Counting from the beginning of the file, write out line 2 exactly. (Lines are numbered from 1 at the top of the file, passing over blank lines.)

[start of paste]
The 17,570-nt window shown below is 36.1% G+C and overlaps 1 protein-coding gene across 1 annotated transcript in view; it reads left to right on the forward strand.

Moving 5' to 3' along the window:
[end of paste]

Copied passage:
Moving 5' to 3' along the window: